It forms all or part of: agronomy; anomie; anomy; antinomian; antinomy; astronomer; astronomy; autonomous; autonomy; benumb; Deuteronomy; economy; enumerate; enumeration; gastronomy; heteronomy; innumerable; metronome; namaste; nemesis; nimble; nim; nomad; nomothetic; numb; numeracy; numeral; numerator; numerical; numerology; numerous; numismatic; supernumerary; taxonomy.
It is the hypothetical source of/evidence for its existence is provided by: Greek nemein "to deal out," nemesis "just indignation;" Latin numerus "number;" Lithuanian nuoma "rent, interest;" Middle Irish nos "custom, usage;" German nehmen "to take."
*mē-, Proto-Indo-European root meaning "to cut down grass or grain." It forms all or part of: aftermath; math (n.2) "a mowing;" mead (n.2) "meadow;" meadow; mow (v.).
It is the hypothetical source of/evidence for its existence is provided by: Greek (poetic) amao, Latin metere "to reap, mow, crop;" Italian mietere, Old Irish meithleorai "reapers," Welsh medi; Old English mawan "to mow," mæd "meadow."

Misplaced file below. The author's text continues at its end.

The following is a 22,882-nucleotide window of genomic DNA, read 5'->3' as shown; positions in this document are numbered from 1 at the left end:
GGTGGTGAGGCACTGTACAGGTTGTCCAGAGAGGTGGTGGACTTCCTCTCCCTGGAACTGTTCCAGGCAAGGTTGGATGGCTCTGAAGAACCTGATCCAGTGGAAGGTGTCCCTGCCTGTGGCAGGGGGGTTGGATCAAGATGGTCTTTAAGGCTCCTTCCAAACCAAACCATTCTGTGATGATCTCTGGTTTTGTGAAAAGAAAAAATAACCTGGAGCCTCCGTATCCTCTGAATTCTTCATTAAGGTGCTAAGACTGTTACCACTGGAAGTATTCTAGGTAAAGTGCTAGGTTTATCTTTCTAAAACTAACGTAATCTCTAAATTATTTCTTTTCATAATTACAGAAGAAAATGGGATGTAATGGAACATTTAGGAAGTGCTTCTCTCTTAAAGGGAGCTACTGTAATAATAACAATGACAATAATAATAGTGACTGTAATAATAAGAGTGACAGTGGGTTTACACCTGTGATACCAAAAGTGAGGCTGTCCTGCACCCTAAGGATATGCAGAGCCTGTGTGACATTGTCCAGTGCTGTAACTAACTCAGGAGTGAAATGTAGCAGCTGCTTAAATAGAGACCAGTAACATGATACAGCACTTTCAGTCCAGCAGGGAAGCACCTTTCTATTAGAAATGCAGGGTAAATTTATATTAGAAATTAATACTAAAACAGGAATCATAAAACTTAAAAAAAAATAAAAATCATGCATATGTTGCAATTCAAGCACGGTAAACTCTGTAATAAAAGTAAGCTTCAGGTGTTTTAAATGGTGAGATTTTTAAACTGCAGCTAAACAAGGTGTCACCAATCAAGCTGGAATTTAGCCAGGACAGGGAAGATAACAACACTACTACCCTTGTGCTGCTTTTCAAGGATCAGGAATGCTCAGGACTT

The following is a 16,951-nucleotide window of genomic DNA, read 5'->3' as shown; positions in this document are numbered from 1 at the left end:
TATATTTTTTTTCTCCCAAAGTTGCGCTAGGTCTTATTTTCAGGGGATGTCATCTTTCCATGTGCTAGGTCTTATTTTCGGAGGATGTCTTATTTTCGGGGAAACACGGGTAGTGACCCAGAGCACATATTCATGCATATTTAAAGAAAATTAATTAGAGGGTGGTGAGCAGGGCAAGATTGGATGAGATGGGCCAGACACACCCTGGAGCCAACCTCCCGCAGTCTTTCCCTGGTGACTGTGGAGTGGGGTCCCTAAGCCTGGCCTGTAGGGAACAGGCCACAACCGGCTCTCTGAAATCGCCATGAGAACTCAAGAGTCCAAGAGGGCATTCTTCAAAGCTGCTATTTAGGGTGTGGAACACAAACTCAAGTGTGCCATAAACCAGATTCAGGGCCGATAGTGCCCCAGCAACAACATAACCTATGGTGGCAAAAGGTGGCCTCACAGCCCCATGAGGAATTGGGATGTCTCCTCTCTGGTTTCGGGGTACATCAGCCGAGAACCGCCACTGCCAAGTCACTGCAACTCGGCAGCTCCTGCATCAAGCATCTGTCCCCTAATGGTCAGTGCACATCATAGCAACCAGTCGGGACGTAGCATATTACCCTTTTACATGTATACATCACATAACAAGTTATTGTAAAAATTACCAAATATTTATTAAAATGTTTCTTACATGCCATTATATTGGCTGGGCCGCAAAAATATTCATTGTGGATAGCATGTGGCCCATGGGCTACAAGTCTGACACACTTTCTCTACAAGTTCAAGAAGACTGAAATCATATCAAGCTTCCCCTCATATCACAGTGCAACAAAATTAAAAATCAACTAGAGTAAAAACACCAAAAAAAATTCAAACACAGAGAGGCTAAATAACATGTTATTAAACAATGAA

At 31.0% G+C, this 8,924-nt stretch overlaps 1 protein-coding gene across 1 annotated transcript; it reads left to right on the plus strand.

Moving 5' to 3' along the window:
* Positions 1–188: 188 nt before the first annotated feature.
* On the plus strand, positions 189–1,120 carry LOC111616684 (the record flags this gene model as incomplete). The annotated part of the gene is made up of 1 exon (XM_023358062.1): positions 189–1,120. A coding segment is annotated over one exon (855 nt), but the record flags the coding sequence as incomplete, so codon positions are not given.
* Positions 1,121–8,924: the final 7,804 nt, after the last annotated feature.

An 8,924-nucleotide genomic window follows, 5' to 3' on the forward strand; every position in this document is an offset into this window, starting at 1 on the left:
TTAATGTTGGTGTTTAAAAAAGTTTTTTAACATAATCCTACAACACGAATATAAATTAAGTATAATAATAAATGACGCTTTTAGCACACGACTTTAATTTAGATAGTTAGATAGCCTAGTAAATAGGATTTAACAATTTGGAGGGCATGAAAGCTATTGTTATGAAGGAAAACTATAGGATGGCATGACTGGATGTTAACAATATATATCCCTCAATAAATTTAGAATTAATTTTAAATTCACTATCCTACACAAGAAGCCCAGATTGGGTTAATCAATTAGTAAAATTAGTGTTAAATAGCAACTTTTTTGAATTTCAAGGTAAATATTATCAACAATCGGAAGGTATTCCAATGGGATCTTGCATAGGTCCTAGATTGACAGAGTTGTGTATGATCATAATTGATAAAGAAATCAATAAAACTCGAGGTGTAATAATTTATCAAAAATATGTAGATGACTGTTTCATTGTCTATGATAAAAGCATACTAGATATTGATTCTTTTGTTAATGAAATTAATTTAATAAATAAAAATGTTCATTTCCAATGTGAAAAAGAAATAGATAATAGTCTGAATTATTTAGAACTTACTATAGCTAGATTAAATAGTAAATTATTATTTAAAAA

Proto-Indo-European root meaning "to cut, strike, stamp."
It forms all or part of: account; amputate; amputation; anapest; berate; compute; count (v.); depute; deputy; dispute; impute; pave; pavement; pit (n.1) "hole, cavity;" putative; rate (v.1) "to scold;" reputation; repute.
It is the hypothetical source of/evidence for its existence is provided by: Latin pavire "to beat, ram, tread down," putare "to prune;" Greek paiein "to strike;" Lithuanian pjauti "to cut," pjūklas "saw."
Proto-Indo-European root meaning "to stick, fix."
It is the hypothetical source of/evidence for its existence is provided by: Sanskrit dehi- "wall;" Old Persian dida "wall, stronghold, fortress," Persian diz; Latin figere "to fix, fasten, drive, thrust in; pierce through, transfix;" Lithuanian dygstu, dygti "germinate;" Old Irish dingid "presses, thrusts down;" Old English dic "trench, ditch," Dutch dijk "dam."
It forms all or part of: condign; dainty; decent; decor; decorate; decorous; deign; dignify; dignity; diplodocus; disciple; discipline; disdain; docent; Docetism; docile; docimacy; doctor; doctrine; document; dogma; dogmatic; doxology; heterodox; indignance; indignant; indignation; indignity; orthodox; paradox; synecdoche.